Ensemble touching on being born black
SHORTLY after releasing their South African Music Award-nominated album, Bhekisizwe, Amandla Freedom Ensemble are back with a new offering that once again looks at the nation.
The band’s second album, Born To Be Black, was recently launched in Joburg and Cape Town.
Founder and spokesperson Mandla Mlangeni is joined by Thebe Lipere (percussion), Oscar Rachabane, Nhlanhla Mahlangu, Sisonke Xonti (saxophones) and Brydon Bolton (bass).
For the launch events, the Amandla Freedom Ensemble featured guests such as veteran drummer Louis Moholo, Prof Salim Washington (tenor sax, bass clarinet and flute), Andile Yenana (piano) and Siya Makuzeni (vocals).
Asked about the recruitment of Moholo, Mlangeni said: “I’ve been twisting his arm ever since I met him – since about 2013. The first time I heard of him was around 2003 and I just definitely knew that this is where I want to be and who I want to surround myself with. Many people wouldn’t think to call him. He’s in the big leagues. There’s also this tendency for young people to forget the older people and chances are they can actually be informed and have a different sensibility that would bring new life to the music.”
This music is a beautiful mixture of loving oneself and also knowing when to stop loving others as can be heard on Sdwedwe Rag. The subtitle of Born To Be Black focuses on the conscious soul.
“It’s bringing a life to music and bringing music to life in the sense that for a large part this represents a unifying voice. It’s a generational mix of older established artists and younger musicians coming together to celebrate our musical heritage,” said Mlangeni.
“There’s a tendency for South African artists to think we’re not capable but we’re putting our best foot forward and celebrating ourselves. We want to create spaces where it becomes regular for us to give ourselves love because we know the resistance will be long, but while we’re doing that we need to nourish ourselves and remember why we’re here. It’s about taking pride in where we come from and creating narratives where we are our own saviours and our own heroes.”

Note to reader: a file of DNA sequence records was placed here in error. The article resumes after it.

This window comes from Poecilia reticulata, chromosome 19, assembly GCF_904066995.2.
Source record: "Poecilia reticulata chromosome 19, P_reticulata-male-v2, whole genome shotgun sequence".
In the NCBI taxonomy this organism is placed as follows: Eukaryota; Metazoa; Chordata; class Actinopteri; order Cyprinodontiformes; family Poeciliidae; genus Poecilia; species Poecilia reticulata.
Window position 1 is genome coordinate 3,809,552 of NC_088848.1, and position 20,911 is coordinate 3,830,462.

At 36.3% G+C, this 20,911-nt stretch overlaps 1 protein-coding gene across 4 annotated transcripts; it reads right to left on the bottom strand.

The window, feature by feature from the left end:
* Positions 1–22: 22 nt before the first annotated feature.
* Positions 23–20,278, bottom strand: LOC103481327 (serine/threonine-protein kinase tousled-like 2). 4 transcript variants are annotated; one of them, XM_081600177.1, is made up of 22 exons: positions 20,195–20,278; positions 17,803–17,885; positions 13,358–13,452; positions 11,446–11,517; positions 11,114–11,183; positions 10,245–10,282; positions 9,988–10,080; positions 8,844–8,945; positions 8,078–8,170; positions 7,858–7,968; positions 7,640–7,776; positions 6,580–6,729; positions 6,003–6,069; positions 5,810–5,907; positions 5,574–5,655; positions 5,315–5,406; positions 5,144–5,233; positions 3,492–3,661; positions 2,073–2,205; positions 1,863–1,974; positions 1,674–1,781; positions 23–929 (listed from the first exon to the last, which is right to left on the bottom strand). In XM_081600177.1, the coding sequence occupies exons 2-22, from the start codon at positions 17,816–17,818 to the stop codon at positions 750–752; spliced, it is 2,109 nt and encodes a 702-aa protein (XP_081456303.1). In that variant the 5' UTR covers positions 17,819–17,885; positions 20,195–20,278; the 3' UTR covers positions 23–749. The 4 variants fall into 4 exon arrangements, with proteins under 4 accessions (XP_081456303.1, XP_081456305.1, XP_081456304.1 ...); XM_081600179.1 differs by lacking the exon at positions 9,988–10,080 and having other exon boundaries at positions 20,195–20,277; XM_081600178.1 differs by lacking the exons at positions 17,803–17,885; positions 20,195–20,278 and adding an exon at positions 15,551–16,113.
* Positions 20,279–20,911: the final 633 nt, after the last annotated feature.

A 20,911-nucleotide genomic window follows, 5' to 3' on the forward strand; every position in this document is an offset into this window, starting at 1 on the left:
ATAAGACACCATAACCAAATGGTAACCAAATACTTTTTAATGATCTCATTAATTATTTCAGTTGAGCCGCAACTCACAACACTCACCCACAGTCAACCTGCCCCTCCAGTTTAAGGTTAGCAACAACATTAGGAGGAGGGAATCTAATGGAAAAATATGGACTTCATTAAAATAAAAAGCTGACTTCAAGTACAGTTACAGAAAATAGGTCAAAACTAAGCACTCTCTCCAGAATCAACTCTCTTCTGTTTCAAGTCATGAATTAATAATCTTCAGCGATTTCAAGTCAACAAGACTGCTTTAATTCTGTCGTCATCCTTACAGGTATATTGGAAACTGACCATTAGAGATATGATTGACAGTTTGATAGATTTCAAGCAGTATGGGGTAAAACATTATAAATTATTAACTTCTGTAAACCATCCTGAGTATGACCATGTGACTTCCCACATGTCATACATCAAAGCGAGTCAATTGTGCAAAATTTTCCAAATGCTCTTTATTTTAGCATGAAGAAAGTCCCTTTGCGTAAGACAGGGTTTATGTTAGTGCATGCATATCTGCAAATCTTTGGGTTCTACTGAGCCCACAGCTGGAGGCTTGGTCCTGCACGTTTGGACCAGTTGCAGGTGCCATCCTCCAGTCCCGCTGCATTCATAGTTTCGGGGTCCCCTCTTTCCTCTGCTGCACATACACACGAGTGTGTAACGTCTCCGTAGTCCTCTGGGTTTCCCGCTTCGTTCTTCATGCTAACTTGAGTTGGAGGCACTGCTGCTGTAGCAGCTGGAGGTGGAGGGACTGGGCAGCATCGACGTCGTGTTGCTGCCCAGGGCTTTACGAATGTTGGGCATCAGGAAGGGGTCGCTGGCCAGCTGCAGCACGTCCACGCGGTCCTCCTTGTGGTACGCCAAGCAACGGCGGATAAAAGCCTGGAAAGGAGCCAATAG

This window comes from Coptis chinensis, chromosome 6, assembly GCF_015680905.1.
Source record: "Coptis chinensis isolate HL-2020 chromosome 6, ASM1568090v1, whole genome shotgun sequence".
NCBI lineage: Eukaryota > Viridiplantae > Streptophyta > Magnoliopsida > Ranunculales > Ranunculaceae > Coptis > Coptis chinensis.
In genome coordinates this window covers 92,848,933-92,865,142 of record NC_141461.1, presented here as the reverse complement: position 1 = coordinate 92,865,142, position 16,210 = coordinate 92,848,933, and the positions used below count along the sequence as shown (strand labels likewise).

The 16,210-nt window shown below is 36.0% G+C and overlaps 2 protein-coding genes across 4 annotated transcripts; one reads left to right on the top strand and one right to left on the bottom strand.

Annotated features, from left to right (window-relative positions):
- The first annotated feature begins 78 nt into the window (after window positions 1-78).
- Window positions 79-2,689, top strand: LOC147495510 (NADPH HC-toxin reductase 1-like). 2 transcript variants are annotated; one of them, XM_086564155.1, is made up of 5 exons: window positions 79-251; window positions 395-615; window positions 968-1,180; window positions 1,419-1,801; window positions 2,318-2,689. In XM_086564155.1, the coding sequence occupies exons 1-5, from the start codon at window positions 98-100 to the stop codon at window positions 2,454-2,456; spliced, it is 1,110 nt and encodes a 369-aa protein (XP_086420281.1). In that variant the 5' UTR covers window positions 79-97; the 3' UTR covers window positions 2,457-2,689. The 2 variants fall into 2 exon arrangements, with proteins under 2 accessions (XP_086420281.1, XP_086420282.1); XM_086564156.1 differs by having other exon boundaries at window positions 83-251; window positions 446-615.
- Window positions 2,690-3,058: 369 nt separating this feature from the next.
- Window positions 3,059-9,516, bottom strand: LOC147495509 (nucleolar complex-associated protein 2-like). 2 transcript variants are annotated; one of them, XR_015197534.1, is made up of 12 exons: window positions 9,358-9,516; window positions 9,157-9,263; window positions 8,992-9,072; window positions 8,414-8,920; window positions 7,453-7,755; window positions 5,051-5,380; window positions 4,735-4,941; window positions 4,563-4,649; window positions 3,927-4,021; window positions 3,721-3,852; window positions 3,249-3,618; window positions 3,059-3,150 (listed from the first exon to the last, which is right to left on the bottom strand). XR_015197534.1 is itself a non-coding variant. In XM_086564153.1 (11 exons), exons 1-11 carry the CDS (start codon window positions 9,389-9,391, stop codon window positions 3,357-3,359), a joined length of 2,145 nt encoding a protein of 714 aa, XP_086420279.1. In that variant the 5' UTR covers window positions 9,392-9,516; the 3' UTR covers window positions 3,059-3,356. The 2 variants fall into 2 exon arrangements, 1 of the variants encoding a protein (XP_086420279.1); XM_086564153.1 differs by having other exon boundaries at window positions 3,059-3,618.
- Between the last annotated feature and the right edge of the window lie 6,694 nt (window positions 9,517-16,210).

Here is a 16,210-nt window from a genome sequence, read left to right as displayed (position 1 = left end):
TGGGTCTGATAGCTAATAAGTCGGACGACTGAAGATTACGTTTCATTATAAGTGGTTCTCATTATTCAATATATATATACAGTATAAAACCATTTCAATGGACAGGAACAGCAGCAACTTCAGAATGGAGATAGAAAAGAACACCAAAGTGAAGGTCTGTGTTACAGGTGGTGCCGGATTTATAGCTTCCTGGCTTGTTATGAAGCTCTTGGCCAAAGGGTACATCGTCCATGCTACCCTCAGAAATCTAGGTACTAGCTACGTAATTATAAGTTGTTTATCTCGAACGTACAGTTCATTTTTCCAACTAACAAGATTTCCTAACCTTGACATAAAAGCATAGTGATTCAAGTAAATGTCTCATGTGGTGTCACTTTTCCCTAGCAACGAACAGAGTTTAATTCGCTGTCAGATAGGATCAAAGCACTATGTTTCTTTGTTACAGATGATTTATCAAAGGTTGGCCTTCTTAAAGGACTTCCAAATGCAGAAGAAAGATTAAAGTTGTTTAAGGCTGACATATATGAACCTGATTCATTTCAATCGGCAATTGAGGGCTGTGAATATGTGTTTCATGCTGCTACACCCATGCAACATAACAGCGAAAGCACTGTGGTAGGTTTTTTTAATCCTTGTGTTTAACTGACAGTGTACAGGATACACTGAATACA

This can also be heard on When Spirits Rejoice.
About the song, Mlangeni said: “Life is all encompassing. The music I make is a representation of what I’ve been through and where I want to see myself from the frivolities of life. The subject matter is very wide-ranging. I have different roles but in all those spaces, I still maintain my essence as Mandla. There’s seriousness but there’s also time to boogie and time to self-reflect.”
This is aided by the vocals of Zoe Modiga, who features on the 12-track album. “I really like Zoe’s voice,” Mlangeni said. “There are 12 songs and she’s on five. I’m a huge fan of her work and she features on two of my albums.”
A huge part of the Amandla Freedom Ensemble is the performance component.
Whether it’s playing Cape Town venues for the original Born To Be Black series a few years ago or the African Freedom Principle series of concerts that saw Mlangeni collaborate with jazz veterans, the music comes alive when performed.
Mlangeni said the group has big plans for this avenue.
“The plan is to tour the project, take it abroad and showcase it on international stages,” he said.
“This is our second album and my third offering as a band leader so the next few months will be about establishing a rapport with other musicians.
“We want to engage our audiences and make the music more accessible because the people who need to hear it are not hearing it. I want to take the music to places like Bara (Chris Hani Baragwanath Hospital) because what if the next Miles Davis or Charlie Parker will come from there? It’s all about living the music and taking it back to the people.”
The Amandla Freedom Ensemble’s new album, Born To Be Black, is in stores and online now.
‘I want to take the music to places like Bara because what if the next Miles Davis or Charlie Parker comes from that part of our world?’
SWEET MELODIES: The Amandla Freedom Ensemble in action.
FOUNDER MAN: Mandla Mlangeni on the trumpet.